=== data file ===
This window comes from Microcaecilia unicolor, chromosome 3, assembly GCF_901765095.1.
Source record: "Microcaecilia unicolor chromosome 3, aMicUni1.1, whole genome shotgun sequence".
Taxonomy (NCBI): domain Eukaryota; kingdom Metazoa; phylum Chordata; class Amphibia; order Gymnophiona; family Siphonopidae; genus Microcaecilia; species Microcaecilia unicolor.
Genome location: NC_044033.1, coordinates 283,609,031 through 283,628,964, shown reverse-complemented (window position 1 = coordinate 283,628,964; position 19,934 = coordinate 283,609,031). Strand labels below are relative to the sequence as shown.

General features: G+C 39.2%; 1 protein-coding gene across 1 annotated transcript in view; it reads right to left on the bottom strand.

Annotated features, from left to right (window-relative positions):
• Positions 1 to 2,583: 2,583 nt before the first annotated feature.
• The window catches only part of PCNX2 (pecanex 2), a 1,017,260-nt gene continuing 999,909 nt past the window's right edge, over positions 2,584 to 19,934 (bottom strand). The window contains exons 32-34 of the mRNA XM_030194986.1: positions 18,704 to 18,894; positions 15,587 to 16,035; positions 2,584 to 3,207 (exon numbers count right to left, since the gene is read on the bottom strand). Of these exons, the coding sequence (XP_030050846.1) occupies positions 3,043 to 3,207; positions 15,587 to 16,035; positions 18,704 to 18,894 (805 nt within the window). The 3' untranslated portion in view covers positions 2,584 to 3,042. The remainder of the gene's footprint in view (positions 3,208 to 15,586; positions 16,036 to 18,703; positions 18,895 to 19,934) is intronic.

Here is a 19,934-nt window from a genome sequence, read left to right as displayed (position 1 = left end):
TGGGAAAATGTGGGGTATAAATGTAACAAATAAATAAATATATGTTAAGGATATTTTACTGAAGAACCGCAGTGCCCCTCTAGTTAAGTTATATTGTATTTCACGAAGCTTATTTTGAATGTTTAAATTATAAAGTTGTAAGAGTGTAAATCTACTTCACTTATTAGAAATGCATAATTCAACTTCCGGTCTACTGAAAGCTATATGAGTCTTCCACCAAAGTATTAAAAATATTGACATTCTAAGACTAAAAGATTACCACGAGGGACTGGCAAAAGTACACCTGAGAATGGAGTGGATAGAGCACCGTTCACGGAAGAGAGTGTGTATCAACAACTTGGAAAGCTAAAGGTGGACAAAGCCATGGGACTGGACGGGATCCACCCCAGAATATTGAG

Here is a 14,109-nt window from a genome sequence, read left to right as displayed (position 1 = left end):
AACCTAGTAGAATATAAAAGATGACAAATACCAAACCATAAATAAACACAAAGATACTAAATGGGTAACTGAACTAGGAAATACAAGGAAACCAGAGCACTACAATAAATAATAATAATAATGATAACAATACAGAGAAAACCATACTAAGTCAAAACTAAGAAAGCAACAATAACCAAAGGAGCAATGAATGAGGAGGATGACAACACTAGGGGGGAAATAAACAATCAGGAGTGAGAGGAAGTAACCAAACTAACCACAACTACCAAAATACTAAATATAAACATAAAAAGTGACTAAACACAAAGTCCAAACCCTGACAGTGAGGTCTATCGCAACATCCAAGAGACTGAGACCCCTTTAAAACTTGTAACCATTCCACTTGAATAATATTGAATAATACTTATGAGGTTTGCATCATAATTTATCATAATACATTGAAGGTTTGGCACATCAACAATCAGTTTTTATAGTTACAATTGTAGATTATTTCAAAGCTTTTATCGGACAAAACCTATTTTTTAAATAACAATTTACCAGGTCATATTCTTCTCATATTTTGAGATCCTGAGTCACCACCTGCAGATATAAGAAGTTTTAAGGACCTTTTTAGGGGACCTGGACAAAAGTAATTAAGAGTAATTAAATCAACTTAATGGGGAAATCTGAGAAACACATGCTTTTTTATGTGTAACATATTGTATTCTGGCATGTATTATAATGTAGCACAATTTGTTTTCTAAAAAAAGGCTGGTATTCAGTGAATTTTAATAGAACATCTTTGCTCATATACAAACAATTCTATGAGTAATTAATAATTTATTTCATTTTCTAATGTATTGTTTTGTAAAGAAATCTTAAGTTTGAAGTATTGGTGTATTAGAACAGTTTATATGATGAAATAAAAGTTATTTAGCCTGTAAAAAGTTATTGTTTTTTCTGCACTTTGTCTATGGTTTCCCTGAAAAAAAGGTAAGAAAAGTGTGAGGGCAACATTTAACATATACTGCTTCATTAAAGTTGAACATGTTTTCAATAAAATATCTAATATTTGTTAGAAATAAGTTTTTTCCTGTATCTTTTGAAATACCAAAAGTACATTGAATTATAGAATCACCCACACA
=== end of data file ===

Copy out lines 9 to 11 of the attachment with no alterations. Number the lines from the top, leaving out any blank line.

Here is a 19,934-nt window from a genome sequence, read left to right as displayed (position 1 = left end):
TGGGAAAATGTGGGGTATAAATGTAACAAATAAATAAATATATGTTAAGGATATTTTACTGAAGAACCGCAGTGCCCCTCTAGTTAAGTTATATTGTATTTCACGAAGCTTATTTTGAATGTTTAAATTATAAAGTTGTAAGAGTGTAAATCTACTTCACTTATTAGAAATGCATAATTCAACTTCCGGTCTACTGAAAGCTATATGAGTCTTCCACCAAAGTATTAAAAATATTGACATTCTAAGACTAAAAGATTACCACGAGGGACTGGCAAAAGTACACCTGAGAATGGAGTGGATAGAGCACCGTTCACGGAAGAGAGTGTGTATCAACAACTTGGAAAGCTAAAGGTGGACAAAGCCATGGGACTGGACGGGATCCACCCCAGAATATTGAG

Here is a 14,109-nt window from a genome sequence, read left to right as displayed (position 1 = left end):